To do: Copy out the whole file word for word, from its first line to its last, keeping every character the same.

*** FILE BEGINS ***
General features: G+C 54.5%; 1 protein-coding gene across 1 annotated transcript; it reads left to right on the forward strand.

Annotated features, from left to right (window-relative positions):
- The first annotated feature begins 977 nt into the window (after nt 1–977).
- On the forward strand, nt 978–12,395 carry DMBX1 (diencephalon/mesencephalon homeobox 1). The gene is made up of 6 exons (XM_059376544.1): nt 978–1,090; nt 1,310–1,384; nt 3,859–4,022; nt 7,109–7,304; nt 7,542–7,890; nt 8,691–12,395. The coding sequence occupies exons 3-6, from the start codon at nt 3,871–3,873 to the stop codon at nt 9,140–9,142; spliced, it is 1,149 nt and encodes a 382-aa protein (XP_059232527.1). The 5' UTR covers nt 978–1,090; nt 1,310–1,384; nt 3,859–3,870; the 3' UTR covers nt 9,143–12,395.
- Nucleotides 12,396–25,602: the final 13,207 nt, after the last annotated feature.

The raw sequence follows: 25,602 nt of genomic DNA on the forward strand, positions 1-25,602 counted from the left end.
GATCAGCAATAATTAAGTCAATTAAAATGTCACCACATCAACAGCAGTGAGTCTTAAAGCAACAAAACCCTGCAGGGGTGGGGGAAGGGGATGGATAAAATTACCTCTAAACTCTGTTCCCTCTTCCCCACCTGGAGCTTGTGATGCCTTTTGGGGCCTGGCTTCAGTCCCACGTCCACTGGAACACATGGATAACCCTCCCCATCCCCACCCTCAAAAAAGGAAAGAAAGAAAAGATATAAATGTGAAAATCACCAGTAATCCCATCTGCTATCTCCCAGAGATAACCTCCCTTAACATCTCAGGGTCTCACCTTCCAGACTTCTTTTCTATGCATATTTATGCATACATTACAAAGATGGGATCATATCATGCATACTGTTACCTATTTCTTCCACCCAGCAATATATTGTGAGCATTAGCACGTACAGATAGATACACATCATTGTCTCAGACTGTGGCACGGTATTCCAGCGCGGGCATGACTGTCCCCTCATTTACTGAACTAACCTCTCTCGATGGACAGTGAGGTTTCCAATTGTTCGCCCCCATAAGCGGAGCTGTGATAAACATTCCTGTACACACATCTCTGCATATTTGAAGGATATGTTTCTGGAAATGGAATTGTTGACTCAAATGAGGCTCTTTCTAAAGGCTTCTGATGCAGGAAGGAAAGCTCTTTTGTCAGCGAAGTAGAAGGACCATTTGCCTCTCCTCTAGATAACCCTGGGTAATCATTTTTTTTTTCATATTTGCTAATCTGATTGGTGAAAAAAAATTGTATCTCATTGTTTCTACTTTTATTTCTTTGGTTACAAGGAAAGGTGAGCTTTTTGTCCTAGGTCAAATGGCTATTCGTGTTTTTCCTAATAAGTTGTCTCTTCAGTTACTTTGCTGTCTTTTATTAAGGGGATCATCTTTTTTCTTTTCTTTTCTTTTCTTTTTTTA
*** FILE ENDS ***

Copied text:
General features: G+C 54.5%; 1 protein-coding gene across 1 annotated transcript; it reads left to right on the forward strand.

Annotated features, from left to right (window-relative positions):
- The first annotated feature begins 977 nt into the window (after nt 1–977).
- On the forward strand, nt 978–12,395 carry DMBX1 (diencephalon/mesencephalon homeobox 1). The gene is made up of 6 exons (XM_059376544.1): nt 978–1,090; nt 1,310–1,384; nt 3,859–4,022; nt 7,109–7,304; nt 7,542–7,890; nt 8,691–12,395. The coding sequence occupies exons 3-6, from the start codon at nt 3,871–3,873 to the stop codon at nt 9,140–9,142; spliced, it is 1,149 nt and encodes a 382-aa protein (XP_059232527.1). The 5' UTR covers nt 978–1,090; nt 1,310–1,384; nt 3,859–3,870; the 3' UTR covers nt 9,143–12,395.
- Nucleotides 12,396–25,602: the final 13,207 nt, after the last annotated feature.

The raw sequence follows: 25,602 nt of genomic DNA on the forward strand, positions 1-25,602 counted from the left end.
GATCAGCAATAATTAAGTCAATTAAAATGTCACCACATCAACAGCAGTGAGTCTTAAAGCAACAAAACCCTGCAGGGGTGGGGGAAGGGGATGGATAAAATTACCTCTAAACTCTGTTCCCTCTTCCCCACCTGGAGCTTGTGATGCCTTTTGGGGCCTGGCTTCAGTCCCACGTCCACTGGAACACATGGATAACCCTCCCCATCCCCACCCTCAAAAAAGGAAAGAAAGAAAAGATATAAATGTGAAAATCACCAGTAATCCCATCTGCTATCTCCCAGAGATAACCTCCCTTAACATCTCAGGGTCTCACCTTCCAGACTTCTTTTCTATGCATATTTATGCATACATTACAAAGATGGGATCATATCATGCATACTGTTACCTATTTCTTCCACCCAGCAATATATTGTGAGCATTAGCACGTACAGATAGATACACATCATTGTCTCAGACTGTGGCACGGTATTCCAGCGCGGGCATGACTGTCCCCTCATTTACTGAACTAACCTCTCTCGATGGACAGTGAGGTTTCCAATTGTTCGCCCCCATAAGCGGAGCTGTGATAAACATTCCTGTACACACATCTCTGCATATTTGAAGGATATGTTTCTGGAAATGGAATTGTTGACTCAAATGAGGCTCTTTCTAAAGGCTTCTGATGCAGGAAGGAAAGCTCTTTTGTCAGCGAAGTAGAAGGACCATTTGCCTCTCCTCTAGATAACCCTGGGTAATCATTTTTTTTTTCATATTTGCTAATCTGATTGGTGAAAAAAAATTGTATCTCATTGTTTCTACTTTTATTTCTTTGGTTACAAGGAAAGGTGAGCTTTTTGTCCTAGGTCAAATGGCTATTCGTGTTTTTCCTAATAAGTTGTCTCTTCAGTTACTTTGCTGTCTTTTATTAAGGGGATCATCTTTTTTCTTTTCTTTTCTTTTCTTTTTTTA